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Authors: Anna Campbell

Tempt the Devil (22 page)

BOOK: Tempt the Devil
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She'd emerged strong and shining from horrors that would destroy most women. The respectable world might consider her below its notice. He knew better.

She was pure gold to the depths of her courageous soul.

“Erith,” Montjoy said coldly, when acknowledging Olivia's companion would mean an obvious slight rather than a slight only the two of them noted.

“Montjoy,” Erith said with a bow. “Compliments of the occasion.”

Montjoy shot him a killing glare from his large coffee brown eyes. Not for the first time, Erith thought what a spectacularly beautiful young man Montjoy was. No wonder he and Olivia had fooled the greater world into believing them lovers. Her lean, angular beauty and warm leonine coloring provided a perfect foil to Montjoy's dark, Italianate good looks.

“Thank you.” Montjoy turned back to Olivia. “Of course, you've saved me all the waltzes?”

Olivia, Erith could see, hadn't missed the silent exchange between the two men. “One perhaps, Perry.”

Erith lifted her hand and placed it on his forearm in a proprietory gesture. “I'm sorry, old man, but Miss Raines dances with me exclusively.”

“Erith, it's his birthday,” she protested, but without withdrawing. Another signal that she accepted him tonight in a
way she never had before. His heart leaped with fierce pride. And something else much more dangerous.

The primitive possessiveness that had gripped him when he saw her wearing the collar rose. Very deliberately Erith picked up her hand, placed a kiss upon it, then returned it to his arm. “The waltzes are mine.”

“Olivia?” Montjoy looked utterly astonished.

As well he might. Erith already had a good idea of how she'd treated her previous lovers. Like lapdogs she petted or ignored at her whim. And dismissed at the end of the liaisons with hardly a backward glance.

He was determined to be different.

“My waltzes appear to be taken.” She gave a husky laugh, and Erith caught a soft note of feminine satisfaction in the sound. “Can you bear to stand up in a contredanse, Perry?”

Montjoy's face paled as he glanced from Olivia to Erith and back again. Abundantly clear were his anger, his helpless bewilderment, and his deep and abiding affection for the woman he addressed. “Oh, hell, Olivia. I told you this would be a disaster.”

Olivia's teasing smile faded and Erith glimpsed inner turmoil.

After last night they had to talk. But in pleasure's aftermath, he'd been too tired and too elated to introduce the difficult subject of what their future might hold. He'd been busy with his family all day. And she'd kept him at bay in the coach that brought them to Montjoy's, avoiding anything that smacked of seriousness.

Now he wished to God he'd disregarded the no trespassing signs she'd erected around any topic of importance. The uncertainty was clearly preying on her, just as it preyed on him.

“Perry, I'm sorry,” she whispered, the social mask slipping for a revealing second. “I couldn't help it.”

Clearly, she was far from easy with what had occurred last night. The need for a discussion became paramount, but
Erith couldn't drag her away in the middle of her best friend's birthday ball. Frustration gnawed at him like hungry rats.

“Oh, sweetheart,” Montjoy said with devastating compassion.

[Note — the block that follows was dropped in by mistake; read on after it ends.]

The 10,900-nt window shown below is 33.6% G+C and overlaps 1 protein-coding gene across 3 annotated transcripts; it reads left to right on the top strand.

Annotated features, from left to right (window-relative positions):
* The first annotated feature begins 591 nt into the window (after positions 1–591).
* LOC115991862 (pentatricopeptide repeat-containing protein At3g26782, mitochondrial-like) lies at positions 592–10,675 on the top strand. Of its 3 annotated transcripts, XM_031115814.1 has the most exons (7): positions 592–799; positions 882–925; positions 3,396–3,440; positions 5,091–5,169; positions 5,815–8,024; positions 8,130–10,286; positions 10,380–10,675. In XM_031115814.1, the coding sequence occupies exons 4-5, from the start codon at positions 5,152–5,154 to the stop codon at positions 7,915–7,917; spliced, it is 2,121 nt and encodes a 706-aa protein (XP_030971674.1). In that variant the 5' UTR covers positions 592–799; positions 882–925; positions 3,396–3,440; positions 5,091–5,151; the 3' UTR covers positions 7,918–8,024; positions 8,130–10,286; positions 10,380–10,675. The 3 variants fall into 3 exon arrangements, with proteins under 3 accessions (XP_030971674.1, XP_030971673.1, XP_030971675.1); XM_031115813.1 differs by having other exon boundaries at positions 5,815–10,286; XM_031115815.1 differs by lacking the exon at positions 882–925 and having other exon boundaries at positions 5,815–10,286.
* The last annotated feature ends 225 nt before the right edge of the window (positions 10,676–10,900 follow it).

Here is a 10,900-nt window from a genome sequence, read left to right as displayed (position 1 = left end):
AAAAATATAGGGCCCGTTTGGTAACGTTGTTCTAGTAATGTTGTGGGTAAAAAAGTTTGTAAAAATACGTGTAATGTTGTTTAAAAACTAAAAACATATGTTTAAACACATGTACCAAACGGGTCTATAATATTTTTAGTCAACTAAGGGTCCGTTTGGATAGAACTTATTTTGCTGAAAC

“Be happy for me.” Her voice cracked. She reached out with her free hand and Montjoy grabbed it. Erith was dismayed to notice that her fingers trembled.

“I can't,” Montjoy said in a stark, low voice so nobody around them heard. “When it's all over, I'm here to pick up the pieces.”

“This isn't a damned Greek tragedy,” Erith snapped.

Montjoy's eyes hardened with hatred as they focused on Erith. “No, it's just a tragedy, you bastard. One you'll walk away from with a shrug, no matter the mess you leave behind.”

“Perry, don't,” Olivia said in quiet distress. “This is meant to be a happy night.”

Montjoy lifted his head with a jerk, as if realizing this wasn't the place for a private discussion. But the look on his face promised that he intended to follow this up when he had the chance.

Erith firmly drew Olivia away and returned that challenge with a haughty glare. “Montjoy, this is none of your concern.”

“Olivia is my concern,” he said with real venom.

“No, Olivia is

“Stop it, both of you,” she hissed. “You're acting like schoolboys. I'm not a bone to be fought over by two dogs. I'm a woman with an independent soul who makes her own decisions.”

Erith realized he indeed acted like a cranky mastiff guarding his ewe lamb from a hungry wolf. And whatever he and Montjoy felt about each other, at base, they just wanted the best for her.

His voice softened as he turned to her. “You're right, Olivia. I apologize. Tonight is a celebration.”

Erith bowed to her. When he lifted his head, he noticed that astonishment had replaced Montjoy's fury.

“My God,” he breathed. “I don't believe it.”

“What?” Olivia said blankly.

A genuinely sweet smile lightened Montjoy's expression, and he leaned forward to place a tender kiss on her cheek. Not the happy, excited kisses he'd given her when she arrived but something that conveyed a message, although Erith had no idea what it could be.

“Nothing, darling. I'll come and find you for our dance.”


“Go. You worked so hard to arrange the festivities. The least you can do is enjoy them.”

Erith needed no further invitation to end the awkward confrontation. He led her into the huge salon where he'd first seen her. It was almost unrecognizable, decorated like a Russian winter palace with sparkling crystal and swaths of white muslin to emulate snow. The striking style and elegance of the decor were so essentially Olivia that he couldn't help smiling.

All the footmen—handsome to a fault, Erith noted—were garbed in Cossack costume. Montjoy was lucky. The night was warm, so loose white shirts and breeches were perfectly suitable. Shivering servants might add a nice touch of Russian authenticity but they wouldn't weave through the crowd with their current aplomb, bearing trays of champagne glasses or caviar.

There was a balalaika orchestra in one corner, although the buzz of conversation drowned their efforts. Erith heard his name mentioned a few times in passing but he ignored attempts to lure him from Olivia's side.

From the next room, he heard the vague scratch of a more conventional ensemble playing a quadrille. On previous visits he hadn't realized that one wall was actually made up of folding doors, open tonight to allow people to flow between ballroom and salon.

“Don't worry about Perry,” Olivia said at his side. Her face was bright with interest as she took in her surroundings.

Erith placed his hand over hers where it rested on his black superfine sleeve. “He's just trying to protect you because he loves you. I admire him for it, much as I resent the fellow's demand on your attention.”